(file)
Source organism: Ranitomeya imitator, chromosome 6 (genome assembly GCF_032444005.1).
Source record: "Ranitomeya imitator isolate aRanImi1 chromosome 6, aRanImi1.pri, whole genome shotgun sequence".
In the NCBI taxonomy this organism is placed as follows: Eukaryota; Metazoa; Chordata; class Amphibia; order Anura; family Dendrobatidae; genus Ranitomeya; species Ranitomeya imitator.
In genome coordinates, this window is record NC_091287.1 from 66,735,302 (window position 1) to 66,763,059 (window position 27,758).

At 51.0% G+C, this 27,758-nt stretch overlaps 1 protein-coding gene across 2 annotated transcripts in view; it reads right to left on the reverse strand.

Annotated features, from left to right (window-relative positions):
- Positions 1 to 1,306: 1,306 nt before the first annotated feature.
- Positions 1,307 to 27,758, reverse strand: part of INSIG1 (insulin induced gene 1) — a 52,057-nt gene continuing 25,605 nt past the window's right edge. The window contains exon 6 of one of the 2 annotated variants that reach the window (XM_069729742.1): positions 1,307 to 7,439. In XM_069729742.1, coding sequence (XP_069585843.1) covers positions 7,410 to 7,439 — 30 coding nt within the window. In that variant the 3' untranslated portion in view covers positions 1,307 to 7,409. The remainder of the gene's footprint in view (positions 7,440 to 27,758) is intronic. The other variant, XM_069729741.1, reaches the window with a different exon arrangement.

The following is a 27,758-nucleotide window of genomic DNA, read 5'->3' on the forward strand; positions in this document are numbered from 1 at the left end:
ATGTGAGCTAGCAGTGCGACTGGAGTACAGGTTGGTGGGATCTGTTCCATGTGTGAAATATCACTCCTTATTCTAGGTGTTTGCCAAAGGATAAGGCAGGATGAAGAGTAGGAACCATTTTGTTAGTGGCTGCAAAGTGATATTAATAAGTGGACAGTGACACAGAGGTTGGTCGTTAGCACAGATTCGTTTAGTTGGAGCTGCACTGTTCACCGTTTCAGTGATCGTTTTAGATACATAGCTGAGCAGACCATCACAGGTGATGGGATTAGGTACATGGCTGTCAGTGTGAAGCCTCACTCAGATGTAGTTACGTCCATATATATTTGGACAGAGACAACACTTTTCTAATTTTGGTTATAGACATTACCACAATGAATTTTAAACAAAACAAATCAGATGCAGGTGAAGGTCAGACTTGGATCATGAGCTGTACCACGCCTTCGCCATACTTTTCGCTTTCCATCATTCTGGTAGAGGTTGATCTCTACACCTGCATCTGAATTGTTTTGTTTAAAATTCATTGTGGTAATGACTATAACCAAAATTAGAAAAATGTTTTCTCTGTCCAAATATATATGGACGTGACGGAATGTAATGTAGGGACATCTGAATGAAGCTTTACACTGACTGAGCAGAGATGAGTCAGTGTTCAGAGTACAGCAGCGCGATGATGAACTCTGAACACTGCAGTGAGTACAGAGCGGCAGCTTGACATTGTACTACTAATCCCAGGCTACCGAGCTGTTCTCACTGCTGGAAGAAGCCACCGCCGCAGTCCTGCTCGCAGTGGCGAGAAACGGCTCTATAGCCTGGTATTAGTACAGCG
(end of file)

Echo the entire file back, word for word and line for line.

Source organism: Ranitomeya imitator, chromosome 6 (genome assembly GCF_032444005.1).
Source record: "Ranitomeya imitator isolate aRanImi1 chromosome 6, aRanImi1.pri, whole genome shotgun sequence".
In the NCBI taxonomy this organism is placed as follows: Eukaryota; Metazoa; Chordata; class Amphibia; order Anura; family Dendrobatidae; genus Ranitomeya; species Ranitomeya imitator.
In genome coordinates, this window is record NC_091287.1 from 66,735,302 (window position 1) to 66,763,059 (window position 27,758).

At 51.0% G+C, this 27,758-nt stretch overlaps 1 protein-coding gene across 2 annotated transcripts in view; it reads right to left on the reverse strand.

Annotated features, from left to right (window-relative positions):
- Positions 1 to 1,306: 1,306 nt before the first annotated feature.
- Positions 1,307 to 27,758, reverse strand: part of INSIG1 (insulin induced gene 1) — a 52,057-nt gene continuing 25,605 nt past the window's right edge. The window contains exon 6 of one of the 2 annotated variants that reach the window (XM_069729742.1): positions 1,307 to 7,439. In XM_069729742.1, coding sequence (XP_069585843.1) covers positions 7,410 to 7,439 — 30 coding nt within the window. In that variant the 3' untranslated portion in view covers positions 1,307 to 7,409. The remainder of the gene's footprint in view (positions 7,440 to 27,758) is intronic. The other variant, XM_069729741.1, reaches the window with a different exon arrangement.

The following is a 27,758-nucleotide window of genomic DNA, read 5'->3' on the forward strand; positions in this document are numbered from 1 at the left end:
ATGTGAGCTAGCAGTGCGACTGGAGTACAGGTTGGTGGGATCTGTTCCATGTGTGAAATATCACTCCTTATTCTAGGTGTTTGCCAAAGGATAAGGCAGGATGAAGAGTAGGAACCATTTTGTTAGTGGCTGCAAAGTGATATTAATAAGTGGACAGTGACACAGAGGTTGGTCGTTAGCACAGATTCGTTTAGTTGGAGCTGCACTGTTCACCGTTTCAGTGATCGTTTTAGATACATAGCTGAGCAGACCATCACAGGTGATGGGATTAGGTACATGGCTGTCAGTGTGAAGCCTCACTCAGATGTAGTTACGTCCATATATATTTGGACAGAGACAACACTTTTCTAATTTTGGTTATAGACATTACCACAATGAATTTTAAACAAAACAAATCAGATGCAGGTGAAGGTCAGACTTGGATCATGAGCTGTACCACGCCTTCGCCATACTTTTCGCTTTCCATCATTCTGGTAGAGGTTGATCTCTACACCTGCATCTGAATTGTTTTGTTTAAAATTCATTGTGGTAATGACTATAACCAAAATTAGAAAAATGTTTTCTCTGTCCAAATATATATGGACGTGACGGAATGTAATGTAGGGACATCTGAATGAAGCTTTACACTGACTGAGCAGAGATGAGTCAGTGTTCAGAGTACAGCAGCGCGATGATGAACTCTGAACACTGCAGTGAGTACAGAGCGGCAGCTTGACATTGTACTACTAATCCCAGGCTACCGAGCTGTTCTCACTGCTGGAAGAAGCCACCGCCGCAGTCCTGCTCGCAGTGGCGAGAAACGGCTCTATAGCCTGGTATTAGTACAGCG